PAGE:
W3C home > Mailing lists > Public > public-webappsec@w3.org > February 2016

Re: In-browser sanitization first, "Safe Node" later?

From: Jim Manico <jim.manico@owasp.org>
Date: Mon, 8 Feb 2016 12:40:51 -1000
To: Craig Francis <craig.francis@gmail.com>, Devdatta Akhawe <dev.akhawe@gmail.com>
Cc: Michal Zalewski <lcamtuf@coredump.cx>, Chris Palmer <palmer@google.com>, Frederik Braun <fbraun@mozilla.com>, "public-webappsec@w3.org" <public-webappsec@w3.org>
Message-ID: <56B91973.70302@owasp.org>
How brilliant. DOMPurify is exactly the kind of tool that most 
developers need, IMO.

* Conversion from bad HTML to good HTML in the browser via JS
* Trivial to use library out of the box with no configuration
* Lots of straight-forward configuration options (see the section on " 
Can I configure it?")
* Easy to use to retrofit old apps (simple defensive paradigm)
* Plays well with other libs and frameworks

Thanks for pointing this out, Craig.

Aloha,
Jim

On 2/8/16 12:03 PM, Craig Francis wrote:
> I've not had a proper look at this yet (reading on a mobile phone), but by sheer coincidence a very similar discussion/presentation covers this as well:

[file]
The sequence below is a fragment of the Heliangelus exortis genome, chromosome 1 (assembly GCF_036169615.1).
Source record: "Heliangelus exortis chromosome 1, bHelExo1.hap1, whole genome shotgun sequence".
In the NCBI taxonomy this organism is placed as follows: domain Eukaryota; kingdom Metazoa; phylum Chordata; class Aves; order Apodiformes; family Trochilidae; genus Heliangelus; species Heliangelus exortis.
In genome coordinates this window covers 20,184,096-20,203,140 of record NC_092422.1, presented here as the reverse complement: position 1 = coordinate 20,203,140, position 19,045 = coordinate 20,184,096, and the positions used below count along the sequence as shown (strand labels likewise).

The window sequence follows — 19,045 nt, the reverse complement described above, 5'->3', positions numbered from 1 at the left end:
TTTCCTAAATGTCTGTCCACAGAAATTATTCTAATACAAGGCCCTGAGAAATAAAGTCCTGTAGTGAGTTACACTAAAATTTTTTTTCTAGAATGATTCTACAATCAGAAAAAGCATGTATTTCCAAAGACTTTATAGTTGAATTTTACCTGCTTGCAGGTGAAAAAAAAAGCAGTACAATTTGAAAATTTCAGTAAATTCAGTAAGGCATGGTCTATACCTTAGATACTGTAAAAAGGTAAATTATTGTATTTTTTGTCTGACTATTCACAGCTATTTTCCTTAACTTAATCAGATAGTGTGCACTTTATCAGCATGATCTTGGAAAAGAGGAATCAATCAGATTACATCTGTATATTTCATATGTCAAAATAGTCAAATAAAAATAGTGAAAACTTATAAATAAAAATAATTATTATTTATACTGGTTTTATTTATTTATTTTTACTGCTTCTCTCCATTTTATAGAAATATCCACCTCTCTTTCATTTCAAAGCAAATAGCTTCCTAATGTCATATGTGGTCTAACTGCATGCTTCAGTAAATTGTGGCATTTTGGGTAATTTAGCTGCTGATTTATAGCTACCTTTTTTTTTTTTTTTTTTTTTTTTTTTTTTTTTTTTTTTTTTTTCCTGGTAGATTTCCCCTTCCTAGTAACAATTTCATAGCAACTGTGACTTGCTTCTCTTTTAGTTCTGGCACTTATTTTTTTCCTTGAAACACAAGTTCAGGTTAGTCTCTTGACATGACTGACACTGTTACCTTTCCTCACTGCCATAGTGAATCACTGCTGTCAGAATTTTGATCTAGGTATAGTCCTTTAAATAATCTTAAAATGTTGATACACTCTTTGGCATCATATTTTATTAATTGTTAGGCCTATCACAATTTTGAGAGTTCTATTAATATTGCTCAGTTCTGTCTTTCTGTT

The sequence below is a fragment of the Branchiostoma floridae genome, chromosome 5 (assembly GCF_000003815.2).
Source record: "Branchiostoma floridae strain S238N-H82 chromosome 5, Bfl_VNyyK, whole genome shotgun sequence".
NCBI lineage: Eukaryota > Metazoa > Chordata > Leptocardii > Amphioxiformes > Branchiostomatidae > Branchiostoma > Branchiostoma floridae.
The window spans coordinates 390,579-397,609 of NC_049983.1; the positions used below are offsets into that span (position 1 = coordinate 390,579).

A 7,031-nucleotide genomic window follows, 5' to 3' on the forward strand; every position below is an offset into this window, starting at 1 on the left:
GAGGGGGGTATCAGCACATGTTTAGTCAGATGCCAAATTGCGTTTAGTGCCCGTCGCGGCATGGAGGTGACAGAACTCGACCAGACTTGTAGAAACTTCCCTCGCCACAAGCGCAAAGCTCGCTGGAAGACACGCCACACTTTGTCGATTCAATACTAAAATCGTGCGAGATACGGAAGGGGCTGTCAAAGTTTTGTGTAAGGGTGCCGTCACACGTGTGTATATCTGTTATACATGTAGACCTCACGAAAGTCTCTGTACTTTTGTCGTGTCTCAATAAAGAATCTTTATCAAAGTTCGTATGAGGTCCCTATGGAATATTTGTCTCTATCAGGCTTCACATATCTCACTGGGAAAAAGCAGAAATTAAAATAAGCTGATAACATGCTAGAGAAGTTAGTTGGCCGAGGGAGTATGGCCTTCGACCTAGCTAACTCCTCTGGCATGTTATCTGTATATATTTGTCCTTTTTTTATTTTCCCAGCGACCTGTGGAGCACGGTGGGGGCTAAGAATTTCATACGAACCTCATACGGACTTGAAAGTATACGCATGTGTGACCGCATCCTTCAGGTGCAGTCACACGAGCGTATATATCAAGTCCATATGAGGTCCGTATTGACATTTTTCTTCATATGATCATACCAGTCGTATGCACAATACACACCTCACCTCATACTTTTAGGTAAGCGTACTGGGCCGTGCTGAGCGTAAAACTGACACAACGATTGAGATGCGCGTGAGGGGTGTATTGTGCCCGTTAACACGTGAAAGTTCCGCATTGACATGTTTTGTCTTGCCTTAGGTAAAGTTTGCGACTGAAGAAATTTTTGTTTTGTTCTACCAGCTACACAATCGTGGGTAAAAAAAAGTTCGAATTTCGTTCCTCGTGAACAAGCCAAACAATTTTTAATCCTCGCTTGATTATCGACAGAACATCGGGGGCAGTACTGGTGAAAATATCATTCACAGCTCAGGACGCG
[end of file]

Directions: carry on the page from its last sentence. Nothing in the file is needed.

>
> https://www.usenix.org/conference/enigma2016/conference-program/presentation/heiderich
>
> Slides:
>
> https://www.usenix.org/sites/default/files/conference/protected-files/enigma16_slides_heiderich.pdf
>
> This is based on toStaticHTML(), which is available primarily in MSIE (slide 25).
>
> I must confess I've not seen/played with this API before, but may also serve as inspiration? along with the authors implementation:
>
> https://github.com/cure53/DOMPurify
>
> Craig
>
>
>
>
> On 8 Feb 2016, at 20:27, Devdatta Akhawe <dev.akhawe@gmail.com> wrote:
>
>>> FWIW, the vast majority of XSSes that we see have to do with the
>>> failure to consistently call existing APIs for everything that needs
>>> scrubbing / sanitization. It's not a scientific number, but I'd say
>>> it's in the ballpark of 95%.
>>>
>>> That's why I'm a lot more inclined to believe that flexible
>>> containment solutions - such as Safe Node, suborigins, or some of the
>>> more recent evolutions of CSP - have more promise. Doubly so when they
>>> can be retrofitted cleanly and easily into existing software.
>> +1 to both these points.
>>
>>
>> =Dev
Received on Monday, 8 February 2016 22:41:26 UTC

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